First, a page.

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Code is the worst house you are allowed to build

T Carlson | Posted in General Questions on

I may be biased since I build houses, or maybe more enlightened because I do, but “code is the worst house you are allowed to build” is such a ridiculous statement. I just heard it on a building science show on PBS which was somewhat equally ridiculous, and have heard it countless times on auditor, home performance, green building forums presentations, ect almost as a selling point to these services.

Maybe “energy code is the worst possible….” I would be onboard, but geez.

Anybody else shake their head when they hear that or perhaps cheer in joy? I think a community such as this will be the latter, curious minds want to know what you all think about that statement.

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Replies

  1. Tim R | | #1

    Yep, when you get an engineered house to resist earthquakes -it is designed not to kill you but to be destroyed like a NASCAR hitting the barrier wall. If you add 25% to the earthquake force you get a Hospital or fire station that is made to be functional after an earthquake. It is termed an " essential facility" I kinda think of my house as an essential facility.
    Go figure
    Tim

  2. T Carlson | | #2

    So you built your house as the worst possible essential facility you can build?

  3. etekberg | | #3

    I've seen plenty of new construction houses built worse than code. They get away with it just fine

  4. Expert Member
    Malcolm Taylor | | #4

    T,

    I agree with you. But maybe that's because I live in a jurisdiction where if you build a house that meets the code you end up with a pretty well built and performing house. Here anyway, the problems don't seem to stem from just meeting code, they come from poor overly complex designs, bad workmanship, code violations that aren't picked up, or owners getting professionals (generally engineers) to allow alternative solutions than those required by code.

    So maybe it isn't so much that code is the worst house that you are allowed to build, as that very few people diligently follow or enforce the codes.

    1. T Carlson | | #5

      I would agree with that. Also I would agree with that statement in regard to some of the energy code.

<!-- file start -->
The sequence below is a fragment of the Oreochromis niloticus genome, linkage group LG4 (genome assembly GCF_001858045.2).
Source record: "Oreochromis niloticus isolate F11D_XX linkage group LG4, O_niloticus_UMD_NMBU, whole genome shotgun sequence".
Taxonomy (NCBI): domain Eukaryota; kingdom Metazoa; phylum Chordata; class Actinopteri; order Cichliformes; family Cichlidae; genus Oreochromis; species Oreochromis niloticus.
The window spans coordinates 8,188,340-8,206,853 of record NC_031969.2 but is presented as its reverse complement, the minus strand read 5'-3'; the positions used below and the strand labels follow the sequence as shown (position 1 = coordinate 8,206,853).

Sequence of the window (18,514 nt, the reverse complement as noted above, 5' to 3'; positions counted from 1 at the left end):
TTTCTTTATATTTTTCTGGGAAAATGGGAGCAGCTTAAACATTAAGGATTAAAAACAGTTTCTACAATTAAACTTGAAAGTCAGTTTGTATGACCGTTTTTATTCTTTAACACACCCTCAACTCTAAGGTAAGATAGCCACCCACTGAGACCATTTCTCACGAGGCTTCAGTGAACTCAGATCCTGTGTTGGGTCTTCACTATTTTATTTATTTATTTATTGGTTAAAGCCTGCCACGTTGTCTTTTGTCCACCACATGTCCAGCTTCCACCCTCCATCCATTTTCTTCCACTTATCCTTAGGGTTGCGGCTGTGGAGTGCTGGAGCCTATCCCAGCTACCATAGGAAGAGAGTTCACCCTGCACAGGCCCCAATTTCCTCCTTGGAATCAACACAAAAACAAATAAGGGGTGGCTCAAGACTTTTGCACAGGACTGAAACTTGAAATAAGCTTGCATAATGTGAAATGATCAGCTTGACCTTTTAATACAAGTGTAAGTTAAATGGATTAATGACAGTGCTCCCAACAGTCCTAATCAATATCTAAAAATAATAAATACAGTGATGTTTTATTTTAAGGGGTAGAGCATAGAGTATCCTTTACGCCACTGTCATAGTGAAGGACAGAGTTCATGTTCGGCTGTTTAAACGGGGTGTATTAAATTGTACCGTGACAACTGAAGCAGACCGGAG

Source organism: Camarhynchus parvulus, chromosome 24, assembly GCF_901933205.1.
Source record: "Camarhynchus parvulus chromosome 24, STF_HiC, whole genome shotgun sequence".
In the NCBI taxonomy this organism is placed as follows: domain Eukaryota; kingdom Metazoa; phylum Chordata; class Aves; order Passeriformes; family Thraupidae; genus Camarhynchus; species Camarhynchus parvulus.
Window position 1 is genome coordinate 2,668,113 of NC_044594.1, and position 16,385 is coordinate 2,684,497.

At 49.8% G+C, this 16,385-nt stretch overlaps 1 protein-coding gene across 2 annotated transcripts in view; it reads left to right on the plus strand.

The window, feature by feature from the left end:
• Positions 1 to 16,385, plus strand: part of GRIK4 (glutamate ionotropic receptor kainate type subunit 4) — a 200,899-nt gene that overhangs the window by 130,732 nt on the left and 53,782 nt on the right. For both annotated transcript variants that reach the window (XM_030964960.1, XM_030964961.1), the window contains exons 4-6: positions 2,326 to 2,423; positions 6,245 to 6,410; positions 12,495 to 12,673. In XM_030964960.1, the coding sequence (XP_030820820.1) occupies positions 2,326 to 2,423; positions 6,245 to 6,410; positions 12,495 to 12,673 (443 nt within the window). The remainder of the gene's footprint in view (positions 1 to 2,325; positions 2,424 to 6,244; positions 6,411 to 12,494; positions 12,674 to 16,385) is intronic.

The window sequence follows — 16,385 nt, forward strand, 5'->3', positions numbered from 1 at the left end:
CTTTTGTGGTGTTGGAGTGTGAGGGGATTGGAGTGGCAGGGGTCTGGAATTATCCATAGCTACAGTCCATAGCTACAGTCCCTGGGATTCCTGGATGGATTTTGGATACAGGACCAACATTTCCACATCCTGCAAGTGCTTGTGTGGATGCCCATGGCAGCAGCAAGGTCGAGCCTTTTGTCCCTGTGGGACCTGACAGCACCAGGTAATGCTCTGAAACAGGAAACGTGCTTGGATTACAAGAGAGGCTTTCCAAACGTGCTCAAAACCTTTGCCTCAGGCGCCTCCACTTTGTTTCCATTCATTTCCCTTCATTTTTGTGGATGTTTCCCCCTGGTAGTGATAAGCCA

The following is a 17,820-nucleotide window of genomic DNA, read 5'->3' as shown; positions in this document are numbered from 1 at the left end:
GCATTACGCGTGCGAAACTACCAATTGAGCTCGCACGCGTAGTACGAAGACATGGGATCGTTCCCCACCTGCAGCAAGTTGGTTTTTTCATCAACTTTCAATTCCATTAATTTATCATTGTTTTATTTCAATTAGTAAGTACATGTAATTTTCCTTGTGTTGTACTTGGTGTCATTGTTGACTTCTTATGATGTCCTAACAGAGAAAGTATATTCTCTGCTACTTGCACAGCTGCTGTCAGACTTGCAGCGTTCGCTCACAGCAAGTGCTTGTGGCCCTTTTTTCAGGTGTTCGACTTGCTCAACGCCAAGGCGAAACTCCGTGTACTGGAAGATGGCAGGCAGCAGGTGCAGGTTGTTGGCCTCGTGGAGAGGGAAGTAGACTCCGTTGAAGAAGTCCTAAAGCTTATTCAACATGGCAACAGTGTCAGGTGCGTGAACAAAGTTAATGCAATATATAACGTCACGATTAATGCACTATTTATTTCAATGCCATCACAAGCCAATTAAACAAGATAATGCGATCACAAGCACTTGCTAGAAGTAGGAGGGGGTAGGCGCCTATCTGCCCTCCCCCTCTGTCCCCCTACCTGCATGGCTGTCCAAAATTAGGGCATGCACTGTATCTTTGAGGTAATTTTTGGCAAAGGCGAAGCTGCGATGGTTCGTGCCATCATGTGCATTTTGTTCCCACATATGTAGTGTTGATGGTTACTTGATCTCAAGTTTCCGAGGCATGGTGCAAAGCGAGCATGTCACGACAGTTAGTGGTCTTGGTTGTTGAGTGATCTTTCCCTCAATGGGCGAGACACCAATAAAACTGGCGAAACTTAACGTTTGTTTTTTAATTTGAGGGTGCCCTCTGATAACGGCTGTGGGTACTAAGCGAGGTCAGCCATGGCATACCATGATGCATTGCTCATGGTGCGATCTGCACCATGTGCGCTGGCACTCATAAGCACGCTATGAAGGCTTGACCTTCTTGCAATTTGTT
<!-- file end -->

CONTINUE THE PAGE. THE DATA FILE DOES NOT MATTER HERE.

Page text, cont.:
5. Expert Member
    Zephyr7 | | #6

    It’s basically true that building to code is like a D- , but that doesn’t mean it’s crappy — it just means it’s possible to do better. I’m an electrical engineer, so I see those issues most. Looong runs of wire of a particular gauge may meet code, but going up a size is sometimes a benefit with lower volt drop and better performance for devices connected at the end. There are loads of other examples.

    Building beyond what code requires increases costs. It’s no different than building to a higher finish level, granite instead of laminate countertops, etc. Code is the minimum you’re ALLOWED to build, so usually also the cheapest. If you’re doing a custom build, you can put in as much extra quality as you want with YOUR money. The problem with changing codes to require more of anything is that you’re effectively forcing other people to spend THEIR money on something YOU think is important. That can be a problem sometimes.

    A good example is basement wall insulation in my climate zone (5). It used to be R10, but now it’s R15. There is a study from Minnesota that basically shows anything beyond R10 to be well into the point of diminishing returns, which means you got most of the benefit of the insulation with R10, and anything beyond that doesn’t gain you much. I think it would have been better to leave the old code in place in this case. So, how much insulation do I have on my own basement (crawlspace, mostly) walls? A bit over R20 done with reclaimed roofing polyiso, but that was my choice. It was probably worth it when using the cheaper reclaimed material, but probably wouldn’t be (the insulation would cost more than the lifetime energy savings it would get me) if using new material.

    Bill

    1. T Carlson | | #12

      I wouldn't say code is the cheapest since a lot of it is safety provisions and accessibility, has nothing to do with cost.